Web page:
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6 students in a group study different languages as specified:
* Russian: 4 * Ukrainian: 3 * Hebrew: 2
Each student studies at least 1 language. It is also known that exactly 3 students learn exactly 2 languages. How many students are studying all languages?
Re: m04 - languages [#permalink]
10 Sep 2008, 19:02
sarzan wrote:
6 students in a group study different languages as specified:
* Russian: 4 * Ukrainian: 3 * Hebrew: 2
Each student studies at least 1 language. It is also known that exactly 3 students learn exactly 2 languages. How many students are studying all languages?
6 students in a group study different languages as specified:
* Russian: 4 * Ukrainian: 3 * Hebrew: 2
Each student studies at least 1 language. If it is also known that exactly 3 students study exactly 2 languages, how many students are studying all three languages?
6 students in a group study different languages as specified: Russian: 4 Ukrainian: 3 Hebrew: 2 Each student studies at least 1 language. It is also known that exactly 3 students learn exactly 2 languages. How many students are studying all languages?
Can somebody explain with Venn diagram if possible?
6 students in a group study different languages [#permalink]
30 Aug 2010, 10:11
6 students in a group study different languages as specified:
Russian: 4 Ukrainian: 3 Hebrew: 2
Each student studies at least 1 language. If it is also known that exactly 3 students study exactly 2 languages, how many students are studying all three languages?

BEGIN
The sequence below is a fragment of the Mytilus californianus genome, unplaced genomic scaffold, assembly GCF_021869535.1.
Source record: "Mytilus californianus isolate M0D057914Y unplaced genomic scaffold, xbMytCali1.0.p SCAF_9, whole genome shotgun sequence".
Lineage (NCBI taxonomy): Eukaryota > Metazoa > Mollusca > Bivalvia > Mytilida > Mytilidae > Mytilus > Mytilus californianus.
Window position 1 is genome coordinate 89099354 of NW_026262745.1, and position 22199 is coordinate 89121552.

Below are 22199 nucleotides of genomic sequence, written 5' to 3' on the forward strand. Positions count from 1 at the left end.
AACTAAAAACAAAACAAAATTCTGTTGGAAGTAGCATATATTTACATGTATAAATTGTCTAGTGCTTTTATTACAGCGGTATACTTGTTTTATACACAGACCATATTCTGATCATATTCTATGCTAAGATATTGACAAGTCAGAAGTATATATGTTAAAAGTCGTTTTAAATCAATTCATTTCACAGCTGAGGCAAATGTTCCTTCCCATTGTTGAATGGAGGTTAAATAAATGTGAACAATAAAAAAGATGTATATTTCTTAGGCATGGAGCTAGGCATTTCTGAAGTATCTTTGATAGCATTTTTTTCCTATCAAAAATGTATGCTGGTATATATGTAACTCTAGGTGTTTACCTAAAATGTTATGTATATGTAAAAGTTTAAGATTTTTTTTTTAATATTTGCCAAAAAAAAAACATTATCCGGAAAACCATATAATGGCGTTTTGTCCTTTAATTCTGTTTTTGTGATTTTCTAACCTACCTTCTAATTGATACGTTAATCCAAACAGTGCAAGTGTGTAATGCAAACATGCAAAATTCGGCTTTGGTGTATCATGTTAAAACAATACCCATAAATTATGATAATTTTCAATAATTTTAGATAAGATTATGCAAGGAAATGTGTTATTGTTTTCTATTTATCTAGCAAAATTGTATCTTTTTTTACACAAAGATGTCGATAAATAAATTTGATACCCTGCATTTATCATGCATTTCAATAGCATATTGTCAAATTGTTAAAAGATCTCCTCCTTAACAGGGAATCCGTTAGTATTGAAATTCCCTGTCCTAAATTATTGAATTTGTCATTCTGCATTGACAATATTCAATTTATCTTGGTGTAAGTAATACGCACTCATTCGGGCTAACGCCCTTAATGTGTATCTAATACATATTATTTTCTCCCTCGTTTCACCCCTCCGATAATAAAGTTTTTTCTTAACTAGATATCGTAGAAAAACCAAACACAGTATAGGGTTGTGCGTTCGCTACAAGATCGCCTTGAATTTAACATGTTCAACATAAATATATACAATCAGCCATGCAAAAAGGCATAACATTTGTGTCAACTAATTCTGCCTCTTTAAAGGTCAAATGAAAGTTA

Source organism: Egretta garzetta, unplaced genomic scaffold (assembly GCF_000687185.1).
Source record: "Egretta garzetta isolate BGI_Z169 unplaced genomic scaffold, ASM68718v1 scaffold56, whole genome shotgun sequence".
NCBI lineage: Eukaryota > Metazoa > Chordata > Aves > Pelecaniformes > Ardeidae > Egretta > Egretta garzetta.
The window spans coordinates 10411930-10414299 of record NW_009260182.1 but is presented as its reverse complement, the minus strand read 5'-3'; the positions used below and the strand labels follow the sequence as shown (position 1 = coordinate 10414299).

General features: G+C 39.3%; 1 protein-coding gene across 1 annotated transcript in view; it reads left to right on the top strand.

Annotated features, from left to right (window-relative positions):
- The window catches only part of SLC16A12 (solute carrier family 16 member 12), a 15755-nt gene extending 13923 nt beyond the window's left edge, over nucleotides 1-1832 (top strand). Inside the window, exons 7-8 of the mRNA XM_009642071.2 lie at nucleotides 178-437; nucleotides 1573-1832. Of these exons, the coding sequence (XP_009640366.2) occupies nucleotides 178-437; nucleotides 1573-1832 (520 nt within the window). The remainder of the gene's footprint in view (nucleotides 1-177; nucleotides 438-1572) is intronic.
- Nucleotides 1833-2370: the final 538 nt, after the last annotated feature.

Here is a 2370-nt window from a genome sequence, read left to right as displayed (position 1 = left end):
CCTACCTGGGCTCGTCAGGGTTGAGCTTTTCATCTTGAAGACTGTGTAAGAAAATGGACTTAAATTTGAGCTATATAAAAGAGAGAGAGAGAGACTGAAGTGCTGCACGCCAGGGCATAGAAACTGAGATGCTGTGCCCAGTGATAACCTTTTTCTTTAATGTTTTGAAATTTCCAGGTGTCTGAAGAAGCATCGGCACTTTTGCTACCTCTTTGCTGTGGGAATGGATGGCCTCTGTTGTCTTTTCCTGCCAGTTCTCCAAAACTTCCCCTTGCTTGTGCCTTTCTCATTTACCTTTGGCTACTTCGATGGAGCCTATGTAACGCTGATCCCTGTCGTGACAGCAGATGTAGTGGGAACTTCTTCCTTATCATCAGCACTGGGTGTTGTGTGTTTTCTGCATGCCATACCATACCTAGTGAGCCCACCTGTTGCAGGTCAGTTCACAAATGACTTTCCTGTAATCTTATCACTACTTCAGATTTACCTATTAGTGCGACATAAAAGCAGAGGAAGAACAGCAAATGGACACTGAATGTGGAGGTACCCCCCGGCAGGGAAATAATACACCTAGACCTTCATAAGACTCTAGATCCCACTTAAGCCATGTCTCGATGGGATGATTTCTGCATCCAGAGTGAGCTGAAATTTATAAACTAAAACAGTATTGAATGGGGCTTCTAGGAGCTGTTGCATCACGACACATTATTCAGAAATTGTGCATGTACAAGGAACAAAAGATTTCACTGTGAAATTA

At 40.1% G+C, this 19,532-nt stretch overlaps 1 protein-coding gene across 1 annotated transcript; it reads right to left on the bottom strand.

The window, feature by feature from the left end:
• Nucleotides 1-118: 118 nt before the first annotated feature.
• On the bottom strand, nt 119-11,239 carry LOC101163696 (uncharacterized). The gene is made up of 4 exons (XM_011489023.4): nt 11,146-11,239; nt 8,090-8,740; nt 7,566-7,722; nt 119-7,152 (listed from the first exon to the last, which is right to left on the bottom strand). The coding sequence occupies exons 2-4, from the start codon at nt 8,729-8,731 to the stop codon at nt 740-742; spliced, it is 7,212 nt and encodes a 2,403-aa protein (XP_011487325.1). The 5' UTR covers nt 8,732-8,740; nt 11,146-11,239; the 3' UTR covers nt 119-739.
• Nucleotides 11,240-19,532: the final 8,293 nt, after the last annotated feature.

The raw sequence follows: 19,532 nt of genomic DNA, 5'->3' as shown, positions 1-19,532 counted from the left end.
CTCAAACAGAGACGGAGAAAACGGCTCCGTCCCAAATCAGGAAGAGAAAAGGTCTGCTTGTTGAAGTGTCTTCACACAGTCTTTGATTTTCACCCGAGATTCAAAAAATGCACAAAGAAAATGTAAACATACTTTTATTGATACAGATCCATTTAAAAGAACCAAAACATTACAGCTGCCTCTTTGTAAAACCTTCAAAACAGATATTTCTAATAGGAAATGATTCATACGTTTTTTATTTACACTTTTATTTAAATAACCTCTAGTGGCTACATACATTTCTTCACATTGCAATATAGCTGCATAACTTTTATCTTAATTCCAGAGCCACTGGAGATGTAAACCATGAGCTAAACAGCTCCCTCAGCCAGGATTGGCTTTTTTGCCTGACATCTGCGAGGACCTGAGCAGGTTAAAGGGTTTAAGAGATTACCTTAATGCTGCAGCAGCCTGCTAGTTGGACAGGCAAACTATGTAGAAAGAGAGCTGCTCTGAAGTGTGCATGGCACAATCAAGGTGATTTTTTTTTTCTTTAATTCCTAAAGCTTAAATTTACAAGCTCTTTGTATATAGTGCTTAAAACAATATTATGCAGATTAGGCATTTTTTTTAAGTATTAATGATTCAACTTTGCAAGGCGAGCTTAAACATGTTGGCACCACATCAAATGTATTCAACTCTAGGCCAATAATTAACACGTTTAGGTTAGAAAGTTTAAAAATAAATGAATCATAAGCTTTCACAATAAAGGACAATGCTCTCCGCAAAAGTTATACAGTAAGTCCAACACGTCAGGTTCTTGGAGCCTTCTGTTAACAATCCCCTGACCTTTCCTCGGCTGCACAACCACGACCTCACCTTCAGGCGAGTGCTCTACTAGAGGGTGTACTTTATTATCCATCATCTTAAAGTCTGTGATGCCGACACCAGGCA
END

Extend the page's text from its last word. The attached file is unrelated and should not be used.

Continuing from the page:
0 1 2 3 4
How can we derive the answer with the below formula?
Total = n(A) + n(B) + n(C) – 2(Exactly 2) – 2 (A n B n C) + Neither.
Re: 6 students in a group study different languages [#permalink]
30 Aug 2010, 10:28
I normally use Venn diagram, however isn't the formula is Total = n(A) + n(B) + n(C) – (Exactly 2) – 2 (A n B n C) + Neither ? That gives the answer "0".
6 students and 9 places up for grabs ( as R=4,U=3,H=2)... Now exactly 3 students study exactl;y 2 subjects..tht means 3x2=6 places out of the total 9.... 3 places remain...and 3 students remain. Since every student studies atleast one language, and only 3 places remain..therefore no single student studies all 3 languages..
like in mgmat book they have solved some questions by table method while others through Venn diagram method.When i look at an overlapping set question,i get confused as which one of the two methods to apply.Any inputs
6 students in a group study different languages as specified:
Russian: 4 Ukrainian: 3 Hebrew: 2 Each student studies at least 1 language. If it is also known that exactly 3 students study exactly 2 languages, how many students are studying all three languages?
Re: overlapping sets [#permalink]
04 Jan 2011, 00:19
1
This post received KUDOS
A for me!
The question says that 3 students study exactly 2 languages each. THerefore from the total of languages being studied by the 6 individual, 9
9-6=3
There are 3 people left for 3 languages left. Moreover, every person has to study at least one language so it is no feasible to have one person studying 3 languages and the other 2 studying none.
Re: overlapping sets [#permalink]
05 Jan 2011, 00:36
yep it is 0. Students who are taking 2 languages: 1 stud(Rus, Ukr) 1 stud(Rus, Heb) 1 stud(Ukr, Rus)=>in this case 2 rus+1 urk+1 heb=4, if one takes 3 languages, then one student will be left with 0. , so no one can take three languages. In other cases, still no one can take three languages.